4. Annie
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    Annie Diamond Member

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    Nonsense, if there are other kids being promoted they will be fine. Works for gifted, works for special ed. Only kids that are held back are the 'average' and it's just wrong.
     
  5. Nienna
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    Nienna Senior Member

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    So, you think that the system Hobbit has proposed will work against the "average" achiever?
     
  6. liberalogic
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    liberalogic Member

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    You really think an advanced 12 year old is ready for college life? Even if they are being promoted with some of their peers, how many 12 year olds are ready for college? I'd venture to say a select few. Quite frankly, for those who support the forms of morality that most conservatives favor, it would be wrong to thrust someone at such a young age into this environment.
     
  7. Nienna
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    Nienna Senior Member

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    I probably wouldn't put my kids in college until they were at least 16. But, what would be wrong with, say, allowing kids to observe in career fields during that 4-year stretch? I know, at age 17 when I started college, I had absolutely no idea what career I wanted to pursue. It would have been nice to have had that time to check out the actual job experience.
     
  8. Abbey Normal
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    Abbey Normal Senior Member

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    I agree that we may need to rethink the usual process for schooling, but I tend to focus on it from the other side. There are certain kids who are never going to handle college, are never going to enjoy literature or algebra, etc. I believe those kids should be removed from the regular public school by 7th grade and sent to a trade school, where the focus is on learning a non-academic trade for their future livelihood.

    Regardless of NCLB and what some people want to believe, academia isn't for everyone. Instead of torturing those kids who will never really get it with endless tests and standardized exams, and dumbing down the rest of the class in the process, let them start early learning a trade which will support them the rest of their lives. 7th grade makes sense to me as a cut-off. It lets them have several years in a traditional school to learn the basics of Math, English, History, etc., but lets them switch over before it gets too tough, and before their frustration with school makes them a disruption for everyone.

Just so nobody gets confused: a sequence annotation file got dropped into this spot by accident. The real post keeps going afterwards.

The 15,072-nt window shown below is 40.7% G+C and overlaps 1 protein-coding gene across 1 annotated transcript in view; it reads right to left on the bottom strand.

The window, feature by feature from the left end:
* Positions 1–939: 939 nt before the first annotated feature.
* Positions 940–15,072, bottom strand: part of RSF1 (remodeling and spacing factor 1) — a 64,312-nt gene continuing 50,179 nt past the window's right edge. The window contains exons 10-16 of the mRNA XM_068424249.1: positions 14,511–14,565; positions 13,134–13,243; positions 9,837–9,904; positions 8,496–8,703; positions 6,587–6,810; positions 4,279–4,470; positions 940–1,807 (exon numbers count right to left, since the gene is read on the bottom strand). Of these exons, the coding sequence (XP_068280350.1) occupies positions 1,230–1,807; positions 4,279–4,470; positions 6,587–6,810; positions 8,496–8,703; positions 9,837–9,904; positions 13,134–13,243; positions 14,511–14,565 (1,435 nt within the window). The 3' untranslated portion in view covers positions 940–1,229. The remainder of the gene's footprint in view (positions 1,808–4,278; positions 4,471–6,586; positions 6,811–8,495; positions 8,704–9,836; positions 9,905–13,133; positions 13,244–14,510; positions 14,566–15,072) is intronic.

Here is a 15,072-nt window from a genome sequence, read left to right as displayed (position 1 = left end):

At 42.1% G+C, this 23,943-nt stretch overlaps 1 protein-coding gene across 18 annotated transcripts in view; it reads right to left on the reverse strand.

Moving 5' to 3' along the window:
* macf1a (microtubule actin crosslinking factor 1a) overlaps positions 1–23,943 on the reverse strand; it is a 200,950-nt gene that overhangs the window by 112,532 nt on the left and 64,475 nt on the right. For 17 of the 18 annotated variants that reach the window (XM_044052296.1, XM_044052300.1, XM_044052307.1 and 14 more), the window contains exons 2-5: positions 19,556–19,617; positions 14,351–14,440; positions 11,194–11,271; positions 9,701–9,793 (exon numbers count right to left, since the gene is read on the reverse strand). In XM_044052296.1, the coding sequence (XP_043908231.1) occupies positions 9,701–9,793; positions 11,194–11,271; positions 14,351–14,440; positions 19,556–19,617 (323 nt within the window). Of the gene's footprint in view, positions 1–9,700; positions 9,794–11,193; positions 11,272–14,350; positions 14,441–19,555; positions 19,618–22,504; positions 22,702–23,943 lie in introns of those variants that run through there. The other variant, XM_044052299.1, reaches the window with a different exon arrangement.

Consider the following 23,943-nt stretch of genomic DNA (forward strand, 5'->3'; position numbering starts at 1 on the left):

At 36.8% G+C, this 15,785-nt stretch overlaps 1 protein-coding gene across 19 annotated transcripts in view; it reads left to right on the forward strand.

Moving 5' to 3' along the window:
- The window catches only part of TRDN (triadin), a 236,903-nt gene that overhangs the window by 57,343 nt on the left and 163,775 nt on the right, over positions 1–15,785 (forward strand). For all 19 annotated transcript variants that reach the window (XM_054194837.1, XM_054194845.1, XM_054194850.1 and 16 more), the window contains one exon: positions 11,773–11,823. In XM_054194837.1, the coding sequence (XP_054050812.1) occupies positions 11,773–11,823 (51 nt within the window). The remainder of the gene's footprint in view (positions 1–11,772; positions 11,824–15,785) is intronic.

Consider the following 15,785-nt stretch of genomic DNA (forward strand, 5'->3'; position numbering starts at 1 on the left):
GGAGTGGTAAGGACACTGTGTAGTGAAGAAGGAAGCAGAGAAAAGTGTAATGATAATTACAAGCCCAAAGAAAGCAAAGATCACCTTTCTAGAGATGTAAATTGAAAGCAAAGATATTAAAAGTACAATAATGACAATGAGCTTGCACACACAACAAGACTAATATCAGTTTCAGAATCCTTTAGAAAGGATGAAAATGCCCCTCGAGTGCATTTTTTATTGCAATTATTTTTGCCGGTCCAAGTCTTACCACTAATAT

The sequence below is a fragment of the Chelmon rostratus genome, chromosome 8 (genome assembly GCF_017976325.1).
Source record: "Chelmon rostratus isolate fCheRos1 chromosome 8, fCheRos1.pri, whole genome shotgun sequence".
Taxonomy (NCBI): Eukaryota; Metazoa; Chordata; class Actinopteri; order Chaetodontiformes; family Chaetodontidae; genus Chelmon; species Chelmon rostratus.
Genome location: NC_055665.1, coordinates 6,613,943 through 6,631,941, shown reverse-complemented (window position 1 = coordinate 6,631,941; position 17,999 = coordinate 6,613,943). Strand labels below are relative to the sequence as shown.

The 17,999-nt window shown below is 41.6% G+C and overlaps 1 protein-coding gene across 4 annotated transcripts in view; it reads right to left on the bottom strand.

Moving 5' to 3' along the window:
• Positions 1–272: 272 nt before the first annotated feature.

9. Annie
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    Annie Diamond Member

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    No, quite the contrary. I think the 'gifted/high achievers' should be segregated. Same with the low achievers/inclusion(for the most part).

    The great 'middle' should be grouped and differentiated. The 'gifted' leave the middle feeling lost, while the lower achieving take all the teacher's time.
     
  10. Annie
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    Annie Diamond Member

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    Whoa, here we part ways. There are so many 'gifted' but unidentified kids in middle school, (6th-9th), that for a host of reasons may be 'underachieving.' I'm against putting them in 'gifted' when they do not do the minimums expected in a regular classroom, but think they need the time and attention that may well turn them into the adults they are capable of being-including lawyers, :laugh: and doctors and perhaps even accountants. The right teachers/mentors/coaches can make a HUGE difference in the life of a 9th-12th grader. Unlike the Euros, I would not write them off, by handing them off to shop/auto/business courses.